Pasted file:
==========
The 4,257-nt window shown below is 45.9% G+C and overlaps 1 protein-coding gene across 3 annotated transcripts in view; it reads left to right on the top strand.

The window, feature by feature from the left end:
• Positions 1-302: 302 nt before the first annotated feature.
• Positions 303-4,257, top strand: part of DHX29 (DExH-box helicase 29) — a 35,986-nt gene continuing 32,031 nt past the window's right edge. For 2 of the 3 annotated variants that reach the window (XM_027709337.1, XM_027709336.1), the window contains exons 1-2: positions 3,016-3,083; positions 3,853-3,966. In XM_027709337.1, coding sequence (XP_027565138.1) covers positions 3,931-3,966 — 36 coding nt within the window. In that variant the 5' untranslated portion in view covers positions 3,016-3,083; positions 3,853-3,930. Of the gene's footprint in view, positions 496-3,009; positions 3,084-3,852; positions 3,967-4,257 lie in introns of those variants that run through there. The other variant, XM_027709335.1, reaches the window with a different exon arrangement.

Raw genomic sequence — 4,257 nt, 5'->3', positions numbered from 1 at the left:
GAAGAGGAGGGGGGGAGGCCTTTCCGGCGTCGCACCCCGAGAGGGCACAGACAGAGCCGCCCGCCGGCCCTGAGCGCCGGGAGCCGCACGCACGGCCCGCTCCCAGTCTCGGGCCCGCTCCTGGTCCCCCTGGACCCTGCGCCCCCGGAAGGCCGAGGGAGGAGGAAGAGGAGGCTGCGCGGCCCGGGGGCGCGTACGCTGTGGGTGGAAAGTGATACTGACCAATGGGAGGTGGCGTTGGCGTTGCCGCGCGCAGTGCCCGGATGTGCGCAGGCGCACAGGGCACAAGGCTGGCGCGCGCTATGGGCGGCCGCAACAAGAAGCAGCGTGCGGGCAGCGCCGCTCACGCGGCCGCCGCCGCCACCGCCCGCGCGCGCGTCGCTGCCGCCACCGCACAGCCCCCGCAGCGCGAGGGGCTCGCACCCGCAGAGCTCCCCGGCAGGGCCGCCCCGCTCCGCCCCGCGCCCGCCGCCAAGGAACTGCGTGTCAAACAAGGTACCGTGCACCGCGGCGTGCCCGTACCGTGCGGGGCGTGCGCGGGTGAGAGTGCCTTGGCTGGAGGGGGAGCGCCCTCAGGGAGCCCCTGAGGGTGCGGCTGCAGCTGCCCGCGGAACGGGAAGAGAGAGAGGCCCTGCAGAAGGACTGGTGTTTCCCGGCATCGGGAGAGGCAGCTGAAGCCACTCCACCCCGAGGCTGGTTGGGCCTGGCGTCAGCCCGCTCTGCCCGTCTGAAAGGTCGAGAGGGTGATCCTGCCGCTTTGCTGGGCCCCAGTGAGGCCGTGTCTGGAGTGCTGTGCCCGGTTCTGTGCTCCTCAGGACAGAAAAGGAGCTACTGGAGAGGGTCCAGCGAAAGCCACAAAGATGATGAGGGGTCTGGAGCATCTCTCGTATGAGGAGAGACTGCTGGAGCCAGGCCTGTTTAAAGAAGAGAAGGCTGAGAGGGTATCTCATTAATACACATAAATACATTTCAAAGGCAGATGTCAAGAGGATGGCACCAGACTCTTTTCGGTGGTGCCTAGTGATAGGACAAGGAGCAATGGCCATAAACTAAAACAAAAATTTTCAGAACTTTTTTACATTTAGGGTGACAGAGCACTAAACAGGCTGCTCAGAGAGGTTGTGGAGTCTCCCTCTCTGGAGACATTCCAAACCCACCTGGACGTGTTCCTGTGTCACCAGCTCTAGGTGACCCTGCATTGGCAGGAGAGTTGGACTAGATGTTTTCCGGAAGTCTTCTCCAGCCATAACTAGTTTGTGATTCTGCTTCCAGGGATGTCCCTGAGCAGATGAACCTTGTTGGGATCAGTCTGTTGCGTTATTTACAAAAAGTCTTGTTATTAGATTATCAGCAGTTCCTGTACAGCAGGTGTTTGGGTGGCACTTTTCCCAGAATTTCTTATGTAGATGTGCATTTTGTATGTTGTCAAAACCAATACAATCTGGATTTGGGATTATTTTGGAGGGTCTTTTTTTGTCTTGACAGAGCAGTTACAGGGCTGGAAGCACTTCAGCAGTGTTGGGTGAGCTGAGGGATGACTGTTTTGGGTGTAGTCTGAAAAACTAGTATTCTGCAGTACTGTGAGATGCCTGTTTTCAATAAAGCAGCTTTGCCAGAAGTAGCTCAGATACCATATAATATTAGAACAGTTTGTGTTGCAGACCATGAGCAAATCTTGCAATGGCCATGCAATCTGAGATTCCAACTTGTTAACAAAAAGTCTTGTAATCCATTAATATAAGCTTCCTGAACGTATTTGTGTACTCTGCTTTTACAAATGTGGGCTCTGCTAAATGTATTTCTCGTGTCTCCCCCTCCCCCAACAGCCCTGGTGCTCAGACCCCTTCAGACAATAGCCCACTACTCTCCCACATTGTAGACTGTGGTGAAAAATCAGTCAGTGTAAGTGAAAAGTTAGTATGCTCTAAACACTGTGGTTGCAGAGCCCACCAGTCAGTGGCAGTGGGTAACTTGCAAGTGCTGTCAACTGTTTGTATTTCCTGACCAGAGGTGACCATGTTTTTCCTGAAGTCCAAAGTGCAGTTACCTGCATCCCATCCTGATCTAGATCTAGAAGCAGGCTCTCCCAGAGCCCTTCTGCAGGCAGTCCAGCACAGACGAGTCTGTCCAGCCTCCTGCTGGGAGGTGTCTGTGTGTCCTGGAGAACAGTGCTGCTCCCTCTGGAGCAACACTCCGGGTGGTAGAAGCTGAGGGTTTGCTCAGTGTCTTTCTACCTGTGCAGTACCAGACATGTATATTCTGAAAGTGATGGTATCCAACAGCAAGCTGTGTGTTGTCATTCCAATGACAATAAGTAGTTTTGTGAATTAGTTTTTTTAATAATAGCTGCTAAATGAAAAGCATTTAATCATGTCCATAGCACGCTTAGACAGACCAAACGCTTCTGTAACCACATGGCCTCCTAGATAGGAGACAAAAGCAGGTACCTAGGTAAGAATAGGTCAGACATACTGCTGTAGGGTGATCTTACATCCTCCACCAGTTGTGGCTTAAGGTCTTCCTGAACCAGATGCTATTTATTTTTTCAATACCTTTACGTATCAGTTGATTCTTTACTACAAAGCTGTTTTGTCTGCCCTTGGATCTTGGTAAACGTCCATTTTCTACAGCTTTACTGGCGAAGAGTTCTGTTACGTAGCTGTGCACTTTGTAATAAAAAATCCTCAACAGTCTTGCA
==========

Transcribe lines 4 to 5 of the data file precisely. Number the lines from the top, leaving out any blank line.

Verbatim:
• Positions 303-4,257, top strand: part of DHX29 (DExH-box helicase 29) — a 35,986-nt gene continuing 32,031 nt past the window's right edge. For 2 of the 3 annotated variants that reach the window (XM_027709337.1, XM_027709336.1), the window contains exons 1-2: positions 3,016-3,083; positions 3,853-3,966. In XM_027709337.1, coding sequence (XP_027565138.1) covers positions 3,931-3,966 — 36 coding nt within the window. In that variant the 5' untranslated portion in view covers positions 3,016-3,083; positions 3,853-3,930. Of the gene's footprint in view, positions 496-3,009; positions 3,084-3,852; positions 3,967-4,257 lie in introns of those variants that run through there. The other variant, XM_027709335.1, reaches the window with a different exon arrangement.

Raw genomic sequence — 4,257 nt, 5'->3', positions numbered from 1 at the left: